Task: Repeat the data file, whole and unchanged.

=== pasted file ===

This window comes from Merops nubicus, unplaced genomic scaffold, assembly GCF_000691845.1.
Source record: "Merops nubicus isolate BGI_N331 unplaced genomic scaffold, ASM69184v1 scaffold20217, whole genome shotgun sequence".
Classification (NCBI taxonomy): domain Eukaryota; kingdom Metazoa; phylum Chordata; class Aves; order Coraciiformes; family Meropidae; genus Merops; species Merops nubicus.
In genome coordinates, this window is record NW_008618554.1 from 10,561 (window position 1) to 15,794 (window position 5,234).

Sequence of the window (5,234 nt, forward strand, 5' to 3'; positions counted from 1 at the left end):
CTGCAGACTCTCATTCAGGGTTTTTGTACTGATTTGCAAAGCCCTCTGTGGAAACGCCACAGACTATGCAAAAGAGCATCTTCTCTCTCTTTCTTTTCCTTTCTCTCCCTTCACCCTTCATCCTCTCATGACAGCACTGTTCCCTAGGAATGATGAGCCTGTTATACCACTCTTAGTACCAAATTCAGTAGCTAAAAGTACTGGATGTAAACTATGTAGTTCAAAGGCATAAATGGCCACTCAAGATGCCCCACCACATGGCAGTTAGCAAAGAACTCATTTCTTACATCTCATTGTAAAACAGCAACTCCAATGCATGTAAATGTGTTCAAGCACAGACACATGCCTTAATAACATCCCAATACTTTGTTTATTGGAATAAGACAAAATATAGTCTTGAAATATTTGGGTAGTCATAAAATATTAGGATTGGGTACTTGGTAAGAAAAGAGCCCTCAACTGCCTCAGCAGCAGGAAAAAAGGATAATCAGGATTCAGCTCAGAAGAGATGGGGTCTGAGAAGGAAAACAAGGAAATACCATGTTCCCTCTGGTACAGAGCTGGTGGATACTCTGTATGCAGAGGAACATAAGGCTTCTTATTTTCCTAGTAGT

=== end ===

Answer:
This window comes from Merops nubicus, unplaced genomic scaffold, assembly GCF_000691845.1.
Source record: "Merops nubicus isolate BGI_N331 unplaced genomic scaffold, ASM69184v1 scaffold20217, whole genome shotgun sequence".
Classification (NCBI taxonomy): domain Eukaryota; kingdom Metazoa; phylum Chordata; class Aves; order Coraciiformes; family Meropidae; genus Merops; species Merops nubicus.
In genome coordinates, this window is record NW_008618554.1 from 10,561 (window position 1) to 15,794 (window position 5,234).

Sequence of the window (5,234 nt, forward strand, 5' to 3'; positions counted from 1 at the left end):
CTGCAGACTCTCATTCAGGGTTTTTGTACTGATTTGCAAAGCCCTCTGTGGAAACGCCACAGACTATGCAAAAGAGCATCTTCTCTCTCTTTCTTTTCCTTTCTCTCCCTTCACCCTTCATCCTCTCATGACAGCACTGTTCCCTAGGAATGATGAGCCTGTTATACCACTCTTAGTACCAAATTCAGTAGCTAAAAGTACTGGATGTAAACTATGTAGTTCAAAGGCATAAATGGCCACTCAAGATGCCCCACCACATGGCAGTTAGCAAAGAACTCATTTCTTACATCTCATTGTAAAACAGCAACTCCAATGCATGTAAATGTGTTCAAGCACAGACACATGCCTTAATAACATCCCAATACTTTGTTTATTGGAATAAGACAAAATATAGTCTTGAAATATTTGGGTAGTCATAAAATATTAGGATTGGGTACTTGGTAAGAAAAGAGCCCTCAACTGCCTCAGCAGCAGGAAAAAAGGATAATCAGGATTCAGCTCAGAAGAGATGGGGTCTGAGAAGGAAAACAAGGAAATACCATGTTCCCTCTGGTACAGAGCTGGTGGATACTCTGTATGCAGAGGAACATAAGGCTTCTTATTTTCCTAGTAGT